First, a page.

Hungary Explains "Huge" Impact Of "Total Failure" Anti-Russia Sanctions On Europeans

Hungarian Foreign Minister Peter Szijjarto went off on "failed" and backfired US and European sanctions on Russia in an English language interview published this week. 

"The sanctions which have been introduced by the European Union [against] Russia have failed. It’s a total failure," Szijjarto told Jordan’s Roya News in a televised appearance. He decried that the biggest impact was felt negatively by EU member states and further that the sanctions have not achieved any of their stated goals.

In his most blistering criticism aimed at EU decision-makers, the top Hungarian diplomat described, "It was said by the European Commission that the sanctions will help us to conclude this war as soon as possible and that it will bring Russia’s economy to its knees. What’s the outcome? It’s totally the opposite."

Hungary Explains "Huge" Impact Of "Total Failure" Anti-Russia Sanctions On Europeans

Instead, he warned the economic war still being waged against Moscow is only resulting in escalation on the battlefield, as well as escalating inflation at home. "The war is becoming more and more brutal … And, in the meantime, the European economy is suffering very badly," he said, observing too that Europe is now enduring a "tremendous energy crisis" and rising food prices. 

Hungary has been a thorn in the side of European policy which seeks to punish Russia for its Ukraine invasion. Most recently, Budapest has refused to assist NATO allies in the training of Ukrainian troops. It has also been widely accused of undermining Western efforts to bolster Ukraine's defense, for example with the ban on allowing weapons transit directly from Hungary to neighboring Ukraine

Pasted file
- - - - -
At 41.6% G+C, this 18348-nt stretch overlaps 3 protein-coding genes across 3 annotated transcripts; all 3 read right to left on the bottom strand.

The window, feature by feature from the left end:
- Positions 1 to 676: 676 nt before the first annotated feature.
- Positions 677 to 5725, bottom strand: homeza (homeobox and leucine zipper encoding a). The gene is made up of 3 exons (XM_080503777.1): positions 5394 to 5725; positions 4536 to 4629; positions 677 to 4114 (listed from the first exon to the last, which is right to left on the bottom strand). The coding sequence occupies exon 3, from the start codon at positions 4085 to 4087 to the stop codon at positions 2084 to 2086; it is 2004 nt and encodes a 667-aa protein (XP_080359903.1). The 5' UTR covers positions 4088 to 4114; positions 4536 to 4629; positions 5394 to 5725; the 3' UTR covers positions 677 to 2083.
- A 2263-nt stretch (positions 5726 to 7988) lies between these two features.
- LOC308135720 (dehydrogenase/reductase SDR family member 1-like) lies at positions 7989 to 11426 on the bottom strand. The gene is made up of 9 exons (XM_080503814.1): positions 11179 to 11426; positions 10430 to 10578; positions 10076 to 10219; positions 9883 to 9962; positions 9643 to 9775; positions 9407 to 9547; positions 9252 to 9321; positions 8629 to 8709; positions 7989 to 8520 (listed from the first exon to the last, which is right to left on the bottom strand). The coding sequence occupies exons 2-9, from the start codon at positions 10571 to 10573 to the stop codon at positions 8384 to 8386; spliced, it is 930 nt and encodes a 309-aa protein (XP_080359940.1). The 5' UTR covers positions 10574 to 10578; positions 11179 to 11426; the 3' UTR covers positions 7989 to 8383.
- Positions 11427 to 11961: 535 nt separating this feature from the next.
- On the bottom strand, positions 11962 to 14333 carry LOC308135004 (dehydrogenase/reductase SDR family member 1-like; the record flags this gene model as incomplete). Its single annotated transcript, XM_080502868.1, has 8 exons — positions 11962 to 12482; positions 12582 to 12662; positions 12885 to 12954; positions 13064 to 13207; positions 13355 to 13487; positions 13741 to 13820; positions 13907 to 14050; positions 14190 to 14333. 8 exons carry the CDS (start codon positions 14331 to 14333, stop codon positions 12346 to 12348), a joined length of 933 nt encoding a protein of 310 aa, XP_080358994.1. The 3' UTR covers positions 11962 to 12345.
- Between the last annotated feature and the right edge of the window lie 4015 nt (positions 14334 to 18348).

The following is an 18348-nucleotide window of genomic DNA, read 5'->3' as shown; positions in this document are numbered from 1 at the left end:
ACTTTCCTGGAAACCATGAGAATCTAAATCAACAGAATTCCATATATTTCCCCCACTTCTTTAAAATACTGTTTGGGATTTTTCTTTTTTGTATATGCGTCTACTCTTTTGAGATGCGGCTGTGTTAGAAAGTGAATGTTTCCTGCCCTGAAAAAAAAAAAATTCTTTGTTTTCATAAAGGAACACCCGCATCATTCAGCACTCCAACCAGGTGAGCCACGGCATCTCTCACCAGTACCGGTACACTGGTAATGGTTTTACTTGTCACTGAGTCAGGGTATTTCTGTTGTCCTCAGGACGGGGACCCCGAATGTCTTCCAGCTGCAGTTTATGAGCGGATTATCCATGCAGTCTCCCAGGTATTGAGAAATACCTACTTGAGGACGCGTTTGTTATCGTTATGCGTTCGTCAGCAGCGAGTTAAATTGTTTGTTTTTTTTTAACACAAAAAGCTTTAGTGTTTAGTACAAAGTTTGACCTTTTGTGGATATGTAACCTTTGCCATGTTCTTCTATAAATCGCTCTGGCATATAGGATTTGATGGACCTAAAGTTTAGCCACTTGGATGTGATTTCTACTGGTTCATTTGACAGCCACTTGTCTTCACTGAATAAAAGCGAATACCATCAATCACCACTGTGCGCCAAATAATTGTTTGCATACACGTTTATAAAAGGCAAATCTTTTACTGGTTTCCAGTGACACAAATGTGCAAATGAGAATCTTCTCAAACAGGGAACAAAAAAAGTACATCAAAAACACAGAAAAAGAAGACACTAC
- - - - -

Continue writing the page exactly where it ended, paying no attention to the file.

FM Szijjarto rejected these charges in the interview, saying, "Basically, we are the only ones in Europe who are arguing in favor of peace." Budapest has also resisted at every turn EU efforts to impose Russian energy bans or an oil price cap, underscoring it must think of its economy and the well-being of the Hungarian people first. 

Additionally he cited as "the outcome of a failed sanctions policy" that Hungary was forced to pay €19 billion for energy imports this year, which is more than double €7 billion it paid in 2021 - a "huge" consequence of EU short-sighted actions, he said.

Watch the full 10-minute interview segment here:

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